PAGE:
Rahero saw him go by, and the heart of Rahero was glad,
Devising shame to the king and nowise harm to the lad;
And all that dwelt by the way saw and saluted him well,
For he had the face of a friend and the news of the town to tell;
And pleased with the notice of folk, and pleased that his journey was done,
Tamatea drew homeward, turning his back to the sun.

And now was the hour of the bath in Taiarapu: far and near
The lovely laughter of bathers rose and delighted his ear.
Night massed in the valleys; the sun on the mountain coast
Struck, end-long; and above the clouds embattled their host,
And glowed and gloomed on the heights; and the heads of the palms were gems,
And far to the rising eve extended the shade of their stems;
And the shadow of Tamatea hovered already at home.

And sudden the sound of one coming and running light as the foam
Struck on his ear; and he turned, and lo! a man on his track,
Girded and armed with an omare, following hard at his back.
At a bound the man was upon him;--and, or ever a word was said,
The loaded end of the omare fell and laid him dead.


Thus was Rahero's treason; thus and no further it sped
The king sat safe in his place and a kindly fool was dead.

But the mother of Tamatea arose with death in her eyes.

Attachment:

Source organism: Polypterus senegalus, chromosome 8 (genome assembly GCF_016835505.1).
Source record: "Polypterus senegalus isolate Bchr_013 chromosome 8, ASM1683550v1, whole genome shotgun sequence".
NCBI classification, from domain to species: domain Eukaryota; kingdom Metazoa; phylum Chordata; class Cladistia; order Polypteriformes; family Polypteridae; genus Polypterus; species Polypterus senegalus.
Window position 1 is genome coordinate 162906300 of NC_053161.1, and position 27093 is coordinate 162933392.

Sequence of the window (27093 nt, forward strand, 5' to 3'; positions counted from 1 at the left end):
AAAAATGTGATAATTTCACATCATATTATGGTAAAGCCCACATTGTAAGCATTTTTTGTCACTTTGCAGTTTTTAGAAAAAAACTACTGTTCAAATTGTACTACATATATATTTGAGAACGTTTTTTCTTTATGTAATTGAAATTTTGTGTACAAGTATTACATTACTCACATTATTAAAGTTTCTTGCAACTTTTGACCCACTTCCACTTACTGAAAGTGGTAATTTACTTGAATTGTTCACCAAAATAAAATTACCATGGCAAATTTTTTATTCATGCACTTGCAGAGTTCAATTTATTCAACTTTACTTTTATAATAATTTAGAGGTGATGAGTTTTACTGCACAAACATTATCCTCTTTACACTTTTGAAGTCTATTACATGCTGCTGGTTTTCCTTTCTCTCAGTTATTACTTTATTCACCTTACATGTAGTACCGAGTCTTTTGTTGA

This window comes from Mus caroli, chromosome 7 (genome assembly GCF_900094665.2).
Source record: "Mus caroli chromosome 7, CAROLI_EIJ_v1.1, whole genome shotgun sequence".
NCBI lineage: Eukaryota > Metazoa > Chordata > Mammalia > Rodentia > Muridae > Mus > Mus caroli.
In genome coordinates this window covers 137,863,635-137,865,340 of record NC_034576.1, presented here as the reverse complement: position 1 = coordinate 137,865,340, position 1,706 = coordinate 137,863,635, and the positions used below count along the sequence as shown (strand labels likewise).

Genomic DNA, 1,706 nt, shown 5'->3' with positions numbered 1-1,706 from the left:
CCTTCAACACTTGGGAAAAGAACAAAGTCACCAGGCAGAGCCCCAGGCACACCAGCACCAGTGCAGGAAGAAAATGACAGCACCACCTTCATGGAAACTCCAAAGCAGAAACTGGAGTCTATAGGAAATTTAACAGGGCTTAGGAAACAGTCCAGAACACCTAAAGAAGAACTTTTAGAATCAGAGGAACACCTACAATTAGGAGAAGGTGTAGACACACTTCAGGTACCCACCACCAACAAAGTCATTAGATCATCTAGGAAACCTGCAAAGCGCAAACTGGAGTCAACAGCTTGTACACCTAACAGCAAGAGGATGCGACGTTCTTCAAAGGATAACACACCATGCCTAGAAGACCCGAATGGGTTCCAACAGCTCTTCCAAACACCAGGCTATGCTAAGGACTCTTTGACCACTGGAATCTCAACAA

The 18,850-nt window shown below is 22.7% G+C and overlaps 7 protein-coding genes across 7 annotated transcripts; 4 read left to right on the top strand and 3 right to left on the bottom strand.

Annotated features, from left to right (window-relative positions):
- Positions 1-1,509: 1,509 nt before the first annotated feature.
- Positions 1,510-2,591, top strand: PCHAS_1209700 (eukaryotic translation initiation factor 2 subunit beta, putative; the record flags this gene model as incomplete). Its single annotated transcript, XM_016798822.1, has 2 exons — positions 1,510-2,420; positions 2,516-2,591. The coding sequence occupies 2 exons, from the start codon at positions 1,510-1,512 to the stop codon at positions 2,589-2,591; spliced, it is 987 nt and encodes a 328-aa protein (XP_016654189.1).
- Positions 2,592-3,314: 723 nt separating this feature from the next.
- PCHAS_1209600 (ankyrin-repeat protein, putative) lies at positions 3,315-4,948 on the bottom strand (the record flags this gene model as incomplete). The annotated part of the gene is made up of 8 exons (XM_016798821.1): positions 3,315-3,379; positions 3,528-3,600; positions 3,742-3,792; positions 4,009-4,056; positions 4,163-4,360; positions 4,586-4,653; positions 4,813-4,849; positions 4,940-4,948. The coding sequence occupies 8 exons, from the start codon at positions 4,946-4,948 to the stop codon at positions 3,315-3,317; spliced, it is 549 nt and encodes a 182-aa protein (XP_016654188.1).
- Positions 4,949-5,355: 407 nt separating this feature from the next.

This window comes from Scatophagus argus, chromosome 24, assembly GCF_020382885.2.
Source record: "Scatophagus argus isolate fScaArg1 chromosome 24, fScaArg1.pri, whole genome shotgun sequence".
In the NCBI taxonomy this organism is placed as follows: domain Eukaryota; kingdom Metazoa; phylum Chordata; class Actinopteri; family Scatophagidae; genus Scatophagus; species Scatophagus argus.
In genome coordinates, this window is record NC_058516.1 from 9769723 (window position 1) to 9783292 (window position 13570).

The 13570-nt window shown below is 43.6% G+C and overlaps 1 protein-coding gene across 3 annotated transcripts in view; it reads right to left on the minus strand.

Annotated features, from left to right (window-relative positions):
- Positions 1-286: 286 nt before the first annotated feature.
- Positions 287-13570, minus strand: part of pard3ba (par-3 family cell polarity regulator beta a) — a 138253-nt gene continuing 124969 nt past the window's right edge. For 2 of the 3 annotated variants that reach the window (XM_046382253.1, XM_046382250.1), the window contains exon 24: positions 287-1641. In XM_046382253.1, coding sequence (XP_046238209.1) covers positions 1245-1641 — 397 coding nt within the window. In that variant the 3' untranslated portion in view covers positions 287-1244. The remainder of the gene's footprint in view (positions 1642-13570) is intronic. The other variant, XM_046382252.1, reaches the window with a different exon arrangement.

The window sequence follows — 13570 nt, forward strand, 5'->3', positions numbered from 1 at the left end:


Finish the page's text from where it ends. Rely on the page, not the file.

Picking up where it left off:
All night long, and the next, Taiarapu rang with her cries.
As when a babe in the wood turns with a chill of doubt
And perceives nor home, nor friends, for the trees have closed her about,
The mountain rings and her breast is torn with the voice of despair:
So the lion-like woman idly wearied the air
For awhile, and pierced men's hearing in vain, and wounded their hearts.
But as when the weather changes at sea, in dangerous parts,
And sudden the hurricane wrack unrolls up the front of the sky,
At once the ship lies idle, the sails hang silent on high,
The breath of the wind that blew is blown out like the flame of a lamp,
And the silent armies of death draw near with inaudible tramp:
So sudden, the voice of her weeping ceased; in silence she rose
And passed from the house of her sorrow, a woman clothed with repose,
Carrying death in her breast and sharpening death with her hand.

Hither she went and thither in all the coasts of the land.
They tell that she feared not to slumber alone, in the dead of night,
In accursed places; beheld, unblenched, the ribbon of light {1i}
Spin from temple to temple; guided the perilous skiff,
Abhorred not the paths of the mountain and trod the verge of the cliff;
From end to end of the island, thought not the distance long,
But forth from king to king carried the tale of her wrong.
To king after king, as they sat in the palace door, she came,
Claiming kinship, declaiming verses, naming her name
And the names of all of her fathers; and still, with a heart on the rack,
Jested to capture a hearing and laughed when they jested back:
So would deceive them awhile, and change and return in a breath,
And on all the men of Vaiau imprecate instant death;
And tempt her kings--for Vaiau was a rich and prosperous land,
And flatter--for who would attempt it but warriors mighty of hand?
And change in a breath again and rise in a strain of song,
Invoking the beaten drums, beholding the fall of the strong,
Calling the fowls of the air to come and feast on the dead.
And they held the chin in silence, and heard her, and shook the head;
For they knew the men of Taiarapu famous in battle and feast,
Marvellous eaters and smiters: the men of Vaiau not least.

To the land of the Namunu-ura, {1j} to Paea, at length she came,